Steer Your Career: "To Get to the Top, Do What Others Won’t"
Jul 17, 2012
By Rory Vaden
So how do you stand out to be hired by potential employers? How do you stand out for a promotion to a superior? How do you stand out as loyal to the people you are leading? It’s simple: do the things that others aren’t willing to do.
Whether you’re a leader, a team member, or a candidate, success comes from having the discipline to do the things that you know you should be doing, even when you don’t feel like doing them. When you practice this kind of self-discipline regularly, you’ll naturally stand out from the pack—because most people avoid the hard stuff. It’s just easier to put it off.
But the truth is that what feels easy now creates problems down the line. And what feels hard now—doing the stuff you don’t feel like—makes everything easier in the long-term. Self-discipline doesn’t have to be hard—you just have to change the way you think about it.
Successful people have mastered the art of self-discipline. I’ve spent the last 10 years studying and coaching some of the most successful people in business, figuring out what makes them different. They’re not smarter or more talented than the average person—they just consistently do what others aren’t willing to do by keeping three principles in mind:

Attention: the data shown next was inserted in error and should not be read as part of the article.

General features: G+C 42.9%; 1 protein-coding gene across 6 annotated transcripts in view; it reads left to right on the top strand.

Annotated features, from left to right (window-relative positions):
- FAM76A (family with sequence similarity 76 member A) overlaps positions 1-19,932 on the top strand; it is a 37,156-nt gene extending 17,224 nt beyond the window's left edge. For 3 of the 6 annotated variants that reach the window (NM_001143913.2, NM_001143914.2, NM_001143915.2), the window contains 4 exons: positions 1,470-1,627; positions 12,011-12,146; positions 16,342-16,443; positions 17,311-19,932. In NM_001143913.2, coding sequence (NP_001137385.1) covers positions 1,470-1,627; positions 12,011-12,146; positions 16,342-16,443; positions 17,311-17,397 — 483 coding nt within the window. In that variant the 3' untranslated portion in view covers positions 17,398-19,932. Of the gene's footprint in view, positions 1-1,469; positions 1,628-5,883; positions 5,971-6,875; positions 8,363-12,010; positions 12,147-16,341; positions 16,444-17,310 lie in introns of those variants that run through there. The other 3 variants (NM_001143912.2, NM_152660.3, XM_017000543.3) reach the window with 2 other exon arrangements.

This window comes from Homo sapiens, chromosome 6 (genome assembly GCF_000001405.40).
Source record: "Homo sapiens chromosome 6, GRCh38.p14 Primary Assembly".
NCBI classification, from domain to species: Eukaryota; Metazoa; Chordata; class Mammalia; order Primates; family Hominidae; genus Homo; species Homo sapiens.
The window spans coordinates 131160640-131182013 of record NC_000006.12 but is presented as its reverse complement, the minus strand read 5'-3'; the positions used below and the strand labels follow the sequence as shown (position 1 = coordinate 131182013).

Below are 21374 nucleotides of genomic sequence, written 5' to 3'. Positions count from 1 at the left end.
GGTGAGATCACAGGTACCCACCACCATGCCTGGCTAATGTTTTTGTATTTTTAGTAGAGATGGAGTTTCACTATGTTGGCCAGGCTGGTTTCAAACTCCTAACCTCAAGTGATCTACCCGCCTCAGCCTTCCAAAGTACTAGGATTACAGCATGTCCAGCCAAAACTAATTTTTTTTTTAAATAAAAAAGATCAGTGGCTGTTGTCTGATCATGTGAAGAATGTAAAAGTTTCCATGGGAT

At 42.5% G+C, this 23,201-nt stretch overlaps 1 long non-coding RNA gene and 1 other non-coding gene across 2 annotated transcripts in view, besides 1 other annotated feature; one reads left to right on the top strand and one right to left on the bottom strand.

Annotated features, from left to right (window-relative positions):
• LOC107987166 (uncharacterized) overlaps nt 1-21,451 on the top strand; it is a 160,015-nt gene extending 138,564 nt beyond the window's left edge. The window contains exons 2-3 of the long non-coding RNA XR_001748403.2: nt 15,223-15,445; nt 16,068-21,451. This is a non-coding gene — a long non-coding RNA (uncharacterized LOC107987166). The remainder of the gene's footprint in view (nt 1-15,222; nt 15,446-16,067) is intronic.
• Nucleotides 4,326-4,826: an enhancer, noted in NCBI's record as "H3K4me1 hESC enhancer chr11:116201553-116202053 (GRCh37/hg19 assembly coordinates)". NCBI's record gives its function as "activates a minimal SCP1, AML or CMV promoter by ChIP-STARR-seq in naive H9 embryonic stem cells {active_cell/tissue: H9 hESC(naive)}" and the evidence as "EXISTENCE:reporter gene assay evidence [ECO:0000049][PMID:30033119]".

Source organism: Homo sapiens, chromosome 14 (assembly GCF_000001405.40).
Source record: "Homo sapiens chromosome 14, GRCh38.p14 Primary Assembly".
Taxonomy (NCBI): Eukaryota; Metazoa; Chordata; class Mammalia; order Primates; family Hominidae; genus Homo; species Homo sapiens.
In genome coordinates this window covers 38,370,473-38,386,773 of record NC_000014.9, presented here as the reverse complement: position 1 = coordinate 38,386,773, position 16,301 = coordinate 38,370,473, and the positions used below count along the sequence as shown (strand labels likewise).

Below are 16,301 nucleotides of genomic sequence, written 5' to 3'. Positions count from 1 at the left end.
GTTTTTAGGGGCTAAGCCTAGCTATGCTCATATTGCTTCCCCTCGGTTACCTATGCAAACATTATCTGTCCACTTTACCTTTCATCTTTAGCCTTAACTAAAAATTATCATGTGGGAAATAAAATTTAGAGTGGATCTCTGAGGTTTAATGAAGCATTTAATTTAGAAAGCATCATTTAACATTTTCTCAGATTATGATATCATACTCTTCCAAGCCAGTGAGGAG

Do it scared. Fear is one of the biggest saboteurs of our goals, because it inhibits action. The next time you feel yourself putting something off because you’re afraid—of uncertainty or failure—just “do it scared.”
I once heard a true story of a woman who was trapped in a burning building on the 80th floor. She was terrified of heights and enclosed spaces, and when the fire alarm went off, she refused to follow her colleagues into the stairwell to evacuate to safety.
The firemen did a sweep of the building and found her hiding under her desk, waiting to die. She was screaming “I’m scared, I’m scared!” as the firemen insisted she walk down the stairwell until one fireman said, “That’s OK, just do it scared.” He repeated it all the way down the 80 flights of stairs, until he brought her to safety.
We’ve all faced these moments in our careers—when you know what has to be done, but your fear holds you back. In order to stand out, you must develop the habit of acting in the face of fear. It’s fine to be scared—do it scared. It’s fine to be unsure—do it unsure. It’s fine to be uncomfortable—do it uncomfortable. Just do something.
This is the attitude of the most disciplined and successful people on the planet. They might be scared, but they do it anyway. And by just doing something, you create movement and momentum that will lead to progress and results.